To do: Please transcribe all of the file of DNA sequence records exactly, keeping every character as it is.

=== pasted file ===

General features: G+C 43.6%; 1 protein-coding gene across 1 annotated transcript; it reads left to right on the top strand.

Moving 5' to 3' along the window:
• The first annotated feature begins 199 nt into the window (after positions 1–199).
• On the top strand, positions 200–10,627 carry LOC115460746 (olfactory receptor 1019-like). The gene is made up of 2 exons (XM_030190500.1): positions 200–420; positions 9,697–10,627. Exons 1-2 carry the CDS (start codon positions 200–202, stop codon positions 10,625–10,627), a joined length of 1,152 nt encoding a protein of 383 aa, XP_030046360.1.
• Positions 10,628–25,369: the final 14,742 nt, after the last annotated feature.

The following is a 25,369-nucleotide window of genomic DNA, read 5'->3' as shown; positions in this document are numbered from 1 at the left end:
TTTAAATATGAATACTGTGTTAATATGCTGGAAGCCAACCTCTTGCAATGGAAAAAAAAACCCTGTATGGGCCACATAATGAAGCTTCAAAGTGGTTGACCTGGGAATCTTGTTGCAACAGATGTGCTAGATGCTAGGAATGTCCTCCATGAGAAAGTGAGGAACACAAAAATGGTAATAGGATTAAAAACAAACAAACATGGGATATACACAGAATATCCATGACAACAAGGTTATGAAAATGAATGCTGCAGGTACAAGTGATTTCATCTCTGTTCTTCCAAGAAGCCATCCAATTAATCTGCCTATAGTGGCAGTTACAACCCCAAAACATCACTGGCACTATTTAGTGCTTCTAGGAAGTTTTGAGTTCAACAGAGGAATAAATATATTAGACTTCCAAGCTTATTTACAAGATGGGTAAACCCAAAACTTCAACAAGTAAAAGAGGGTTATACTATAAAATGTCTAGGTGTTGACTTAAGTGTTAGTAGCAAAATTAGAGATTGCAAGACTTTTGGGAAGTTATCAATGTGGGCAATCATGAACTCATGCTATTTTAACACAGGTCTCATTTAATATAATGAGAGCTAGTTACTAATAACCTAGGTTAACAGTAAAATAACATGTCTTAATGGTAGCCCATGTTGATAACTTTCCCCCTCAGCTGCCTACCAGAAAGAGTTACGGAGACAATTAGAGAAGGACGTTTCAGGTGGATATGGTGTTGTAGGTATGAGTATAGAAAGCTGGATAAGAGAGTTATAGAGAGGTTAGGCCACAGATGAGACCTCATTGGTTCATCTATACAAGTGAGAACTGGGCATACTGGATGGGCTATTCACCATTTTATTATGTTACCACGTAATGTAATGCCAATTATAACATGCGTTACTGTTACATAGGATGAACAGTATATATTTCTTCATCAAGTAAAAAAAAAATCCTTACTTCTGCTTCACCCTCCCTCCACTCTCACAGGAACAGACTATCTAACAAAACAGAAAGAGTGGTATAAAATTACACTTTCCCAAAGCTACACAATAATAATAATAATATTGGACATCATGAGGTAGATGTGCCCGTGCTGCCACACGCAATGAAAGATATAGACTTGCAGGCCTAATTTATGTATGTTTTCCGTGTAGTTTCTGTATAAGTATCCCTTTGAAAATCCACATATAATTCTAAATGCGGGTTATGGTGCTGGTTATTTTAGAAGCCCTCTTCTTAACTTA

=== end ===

General features: G+C 43.6%; 1 protein-coding gene across 1 annotated transcript; it reads left to right on the top strand.

Moving 5' to 3' along the window:
• The first annotated feature begins 199 nt into the window (after positions 1–199).
• On the top strand, positions 200–10,627 carry LOC115460746 (olfactory receptor 1019-like). The gene is made up of 2 exons (XM_030190500.1): positions 200–420; positions 9,697–10,627. Exons 1-2 carry the CDS (start codon positions 200–202, stop codon positions 10,625–10,627), a joined length of 1,152 nt encoding a protein of 383 aa, XP_030046360.1.
• Positions 10,628–25,369: the final 14,742 nt, after the last annotated feature.

The following is a 25,369-nucleotide window of genomic DNA, read 5'->3' as shown; positions in this document are numbered from 1 at the left end:
TTTAAATATGAATACTGTGTTAATATGCTGGAAGCCAACCTCTTGCAATGGAAAAAAAAACCCTGTATGGGCCACATAATGAAGCTTCAAAGTGGTTGACCTGGGAATCTTGTTGCAACAGATGTGCTAGATGCTAGGAATGTCCTCCATGAGAAAGTGAGGAACACAAAAATGGTAATAGGATTAAAAACAAACAAACATGGGATATACACAGAATATCCATGACAACAAGGTTATGAAAATGAATGCTGCAGGTACAAGTGATTTCATCTCTGTTCTTCCAAGAAGCCATCCAATTAATCTGCCTATAGTGGCAGTTACAACCCCAAAACATCACTGGCACTATTTAGTGCTTCTAGGAAGTTTTGAGTTCAACAGAGGAATAAATATATTAGACTTCCAAGCTTATTTACAAGATGGGTAAACCCAAAACTTCAACAAGTAAAAGAGGGTTATACTATAAAATGTCTAGGTGTTGACTTAAGTGTTAGTAGCAAAATTAGAGATTGCAAGACTTTTGGGAAGTTATCAATGTGGGCAATCATGAACTCATGCTATTTTAACACAGGTCTCATTTAATATAATGAGAGCTAGTTACTAATAACCTAGGTTAACAGTAAAATAACATGTCTTAATGGTAGCCCATGTTGATAACTTTCCCCCTCAGCTGCCTACCAGAAAGAGTTACGGAGACAATTAGAGAAGGACGTTTCAGGTGGATATGGTGTTGTAGGTATGAGTATAGAAAGCTGGATAAGAGAGTTATAGAGAGGTTAGGCCACAGATGAGACCTCATTGGTTCATCTATACAAGTGAGAACTGGGCATACTGGATGGGCTATTCACCATTTTATTATGTTACCACGTAATGTAATGCCAATTATAACATGCGTTACTGTTACATAGGATGAACAGTATATATTTCTTCATCAAGTAAAAAAAAAATCCTTACTTCTGCTTCACCCTCCCTCCACTCTCACAGGAACAGACTATCTAACAAAACAGAAAGAGTGGTATAAAATTACACTTTCCCAAAGCTACACAATAATAATAATAATATTGGACATCATGAGGTAGATGTGCCCGTGCTGCCACACGCAATGAAAGATATAGACTTGCAGGCCTAATTTATGTATGTTTTCCGTGTAGTTTCTGTATAAGTATCCCTTTGAAAATCCACATATAATTCTAAATGCGGGTTATGGTGCTGGTTATTTTAGAAGCCCTCTTCTTAACTTA